Spankie, J.

2. The facts found are not disputed. We had issued notice to the accused to show cause why his sentence should not be revised but he has not appeared. He has been convicted of having assaulted without any provocation an old man sleeping outside his house, and having beaten him with a stick on the sides. The blow ruptured the man's spleen and caused his almost immediate death. The Magistrate who conducted the preliminary inquiry committed the accused under Sections 323 and 325 of the Indian Penal Code. But the Sessions Judge altered the charge into one of Section 304A of the Code and sentenced the accused to pay a fine of Rs. 300, or in default to suffer rigorous imprisonment for six months. The attention of the Court was drawn to the case, and the record was sent for.

3. Section 304A appears to be wholly inapplicable to the facts as found by the Sessions Judge. The circumstance that the medical evidence established death by rupture of the spleen did not reduce the accused's act to one of culpable rashness or culpable negligence. It has been laid down that 'culpable rashness is acting with the consciousness that the mischievous and illegal consequences may follow, but with the hope that they will not, and often with the belief that the actor has taken sufficient precautions to prevent their happening. The imputability arises from acting despite the consciousness. Culpable negligence is acting without the consciousness that the illegal and mischievous effect will follow, but in circumstances which show that the actor has not exercised the caution incumbent upon him, and that, if he had, he would have had the consciousness. The imputability arises from the neglect of the civic duty of circumspection ' (Nidamarti Nagabhushanam 7 Mad. H.C.R. 119).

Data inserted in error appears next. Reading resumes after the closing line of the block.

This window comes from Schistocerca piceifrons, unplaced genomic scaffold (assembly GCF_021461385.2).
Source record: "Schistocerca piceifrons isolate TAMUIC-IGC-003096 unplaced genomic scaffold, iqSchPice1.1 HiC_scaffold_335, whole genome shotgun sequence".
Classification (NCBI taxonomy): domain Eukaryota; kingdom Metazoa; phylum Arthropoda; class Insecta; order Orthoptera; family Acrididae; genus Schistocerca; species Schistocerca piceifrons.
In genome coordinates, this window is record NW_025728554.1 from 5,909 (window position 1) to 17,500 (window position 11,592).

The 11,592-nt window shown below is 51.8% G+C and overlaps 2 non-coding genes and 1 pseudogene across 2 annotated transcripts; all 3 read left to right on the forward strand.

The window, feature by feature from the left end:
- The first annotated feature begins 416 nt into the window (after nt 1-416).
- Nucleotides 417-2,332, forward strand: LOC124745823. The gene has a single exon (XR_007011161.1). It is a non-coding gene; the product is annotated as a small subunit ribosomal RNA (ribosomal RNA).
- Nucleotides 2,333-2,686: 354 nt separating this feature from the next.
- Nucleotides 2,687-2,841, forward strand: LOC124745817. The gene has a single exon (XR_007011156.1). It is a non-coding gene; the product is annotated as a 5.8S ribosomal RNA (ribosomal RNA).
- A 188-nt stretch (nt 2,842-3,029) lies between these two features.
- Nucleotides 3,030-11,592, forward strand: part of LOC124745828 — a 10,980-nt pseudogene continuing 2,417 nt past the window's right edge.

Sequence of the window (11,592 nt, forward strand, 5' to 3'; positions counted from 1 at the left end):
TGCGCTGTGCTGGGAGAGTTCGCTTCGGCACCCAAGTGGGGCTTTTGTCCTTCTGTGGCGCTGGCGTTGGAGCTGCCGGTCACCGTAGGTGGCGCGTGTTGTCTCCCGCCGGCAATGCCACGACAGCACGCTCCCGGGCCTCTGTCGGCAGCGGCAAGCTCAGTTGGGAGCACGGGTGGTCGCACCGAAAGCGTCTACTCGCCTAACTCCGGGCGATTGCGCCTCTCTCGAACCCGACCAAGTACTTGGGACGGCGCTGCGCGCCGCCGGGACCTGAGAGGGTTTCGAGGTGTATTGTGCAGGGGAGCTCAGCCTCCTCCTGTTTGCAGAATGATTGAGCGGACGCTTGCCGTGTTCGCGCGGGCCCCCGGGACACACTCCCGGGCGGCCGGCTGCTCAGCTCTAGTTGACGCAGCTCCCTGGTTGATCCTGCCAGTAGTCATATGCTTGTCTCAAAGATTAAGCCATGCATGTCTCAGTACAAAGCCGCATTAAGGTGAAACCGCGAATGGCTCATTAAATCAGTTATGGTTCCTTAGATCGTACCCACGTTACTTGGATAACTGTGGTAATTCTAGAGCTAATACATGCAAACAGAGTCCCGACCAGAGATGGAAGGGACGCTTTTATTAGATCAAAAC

4. There is no reason to doubt that the act was not done with the intention of causing death, or of causing such bodily injury as the accused knew was likely to cause the death of the old man, nor was the act done with the intention of causing bodily injury to the man, nor was the bodily injury intended to be inflicted sufficient in the ordinary course of nature to cause death, nor did the accused, when striking the man, know that his act was so imminently dangerous that it must in all probability cause death or such bodily injury as is likely to cause death. The offence, therefore, of culpable homicide was not committed. But I think that there can be no doubt that the accused committed the offence of Voluntarily causing grievous hurt. He struck deceased on the ribs with a stick and inflicted a hurt which not only endangered his life but actually caused his death, and which he must have known was likely to break a rib if it did no worse injury. The fact that he was intoxicated at the time cannot alter the nature of the act committed by the accused. Section 86 of the Penal Code applies strictly to this case.

5. I would set aside the conviction under Section 304A and convict accused under Section 325 of the Penal Code. Considering the unprovoked character of the attack and the circumstances attending it, it appears to me one which is not sufficiently punished by a fine. I would sentence the accused G.W. O'Brien to one year's rigorous imprisonment, and to a fine of Rs. 100, or a further period of three months' rigorous imprisonment. So much of the fine, if paid, that exceeds the fine proposed, should be returned to the accused.